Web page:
[Brussels, 10 October 2014] ILGA-Europe, the European region of the International Lesbian, Gay, Bisexual, Trans and Intersex Association, launched a new publication package on the protection of the rights of LGBTI asylum seekers in the EU.
The first publication "Laying the ground for LGBTI sensitive asylum decision-making in Europe: transposition of the recast asylum procedures Directive and of the recast reception Directive" provides guidelines to decision makers for the general interpretation and implementation of the so-called Recast Procedures and Reception Conditions EU Directives, which were adopted on 26 June 2013. It complements the 2012 Guidelines on the transposition of the Asylum Qualification Directive.
The second publication compiles Good Practices related to LGBTI asylum applicants in Europe related to national policies, legal interpretation and access to information of LGBTI asylum seekers.
The 2011 study "Fleeing Homophobia" shows huge differences in the way EU Member States deal with LGBTI asylum applications. A similar conclusion has been made by the study "Gender-related asylum claims in Europe", which compares the way gender is considered in 9 EU Member States. Both studies show a clear need for the development of clear guidelines to help Member States to take properly into account the needs of women and LGBTI asylum seekers.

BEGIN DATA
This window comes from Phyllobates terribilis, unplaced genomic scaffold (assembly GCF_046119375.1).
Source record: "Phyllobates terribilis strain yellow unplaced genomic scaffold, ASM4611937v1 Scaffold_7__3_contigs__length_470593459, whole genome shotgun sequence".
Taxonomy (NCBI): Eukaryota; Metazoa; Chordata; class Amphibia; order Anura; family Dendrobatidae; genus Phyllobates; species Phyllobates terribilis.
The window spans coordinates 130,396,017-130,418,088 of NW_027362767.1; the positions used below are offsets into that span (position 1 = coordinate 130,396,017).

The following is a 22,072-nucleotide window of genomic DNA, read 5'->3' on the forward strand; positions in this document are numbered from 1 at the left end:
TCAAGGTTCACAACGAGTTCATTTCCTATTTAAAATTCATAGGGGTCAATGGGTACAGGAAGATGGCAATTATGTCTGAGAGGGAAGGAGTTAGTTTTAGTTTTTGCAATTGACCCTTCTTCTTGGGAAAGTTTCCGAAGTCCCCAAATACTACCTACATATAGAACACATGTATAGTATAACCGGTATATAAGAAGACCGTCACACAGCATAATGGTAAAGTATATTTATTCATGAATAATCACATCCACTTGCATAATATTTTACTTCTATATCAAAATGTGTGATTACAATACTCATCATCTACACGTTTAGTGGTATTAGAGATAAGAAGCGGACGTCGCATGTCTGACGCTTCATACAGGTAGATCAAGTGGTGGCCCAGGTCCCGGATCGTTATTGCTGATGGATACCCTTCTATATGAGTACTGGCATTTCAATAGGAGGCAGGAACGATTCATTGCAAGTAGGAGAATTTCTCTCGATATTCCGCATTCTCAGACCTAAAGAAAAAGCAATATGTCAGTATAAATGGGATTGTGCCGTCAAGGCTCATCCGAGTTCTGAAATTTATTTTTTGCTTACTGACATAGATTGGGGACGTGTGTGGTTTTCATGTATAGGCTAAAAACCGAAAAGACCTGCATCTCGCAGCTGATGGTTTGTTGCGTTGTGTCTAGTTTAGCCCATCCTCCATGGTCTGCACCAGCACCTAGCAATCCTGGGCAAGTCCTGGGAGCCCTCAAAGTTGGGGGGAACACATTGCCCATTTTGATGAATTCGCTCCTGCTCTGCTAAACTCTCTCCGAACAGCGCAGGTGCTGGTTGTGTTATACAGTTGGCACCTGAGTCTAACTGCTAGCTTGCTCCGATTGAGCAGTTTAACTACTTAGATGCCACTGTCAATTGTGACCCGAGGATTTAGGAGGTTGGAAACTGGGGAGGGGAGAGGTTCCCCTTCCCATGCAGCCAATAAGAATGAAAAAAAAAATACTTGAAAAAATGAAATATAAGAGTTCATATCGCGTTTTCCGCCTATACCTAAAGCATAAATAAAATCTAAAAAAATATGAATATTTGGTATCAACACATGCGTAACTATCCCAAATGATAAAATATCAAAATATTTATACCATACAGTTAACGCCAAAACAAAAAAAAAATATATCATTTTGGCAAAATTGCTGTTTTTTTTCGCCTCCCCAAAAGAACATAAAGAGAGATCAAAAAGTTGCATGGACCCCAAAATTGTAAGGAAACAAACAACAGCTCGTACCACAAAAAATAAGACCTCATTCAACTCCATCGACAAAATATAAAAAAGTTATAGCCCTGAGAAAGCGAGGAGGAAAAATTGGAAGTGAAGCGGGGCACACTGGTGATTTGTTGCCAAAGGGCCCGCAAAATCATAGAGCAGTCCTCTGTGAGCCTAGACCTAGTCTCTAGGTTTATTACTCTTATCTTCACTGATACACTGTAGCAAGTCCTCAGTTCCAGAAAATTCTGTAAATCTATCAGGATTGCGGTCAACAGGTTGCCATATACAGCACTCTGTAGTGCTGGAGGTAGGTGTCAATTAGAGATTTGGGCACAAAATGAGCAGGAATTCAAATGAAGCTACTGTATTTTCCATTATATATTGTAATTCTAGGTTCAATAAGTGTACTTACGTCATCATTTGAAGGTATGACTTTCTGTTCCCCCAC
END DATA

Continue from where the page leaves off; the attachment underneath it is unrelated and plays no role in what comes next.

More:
Since 2011, as per the Recast Asylum Qualification Directive, EU Member States have an obligation to consider gender-related aspects, including gender identity, and sexual orientation when assessing the reasons for persecution. However, those minimum standards leave an important room for subjective interpretation and the use of credibility as an argument to reject the asylum requests. It is essential to ensure that the whole asylum process, from the qualification to the reception and procedure, are gender-sensitive and recognise the specific persecutions faced by women and LGBTI asylum seekers.
Gender based violence and persecution is a global problem of pandemic proportions:
- More death and disability among women aged 15–44 are caused by acts of violence than by cancer, malaria, traffic accidents and war combined (UN)
- 3 million girls worldwide are subjected to genital mutilation each year (WHO)
- 76 countries still criminalise same-sex sexual activities between consenting adults
- 539 trans people were murdered worldwide from January 2008 to the end of 2010 (Transgender Europe)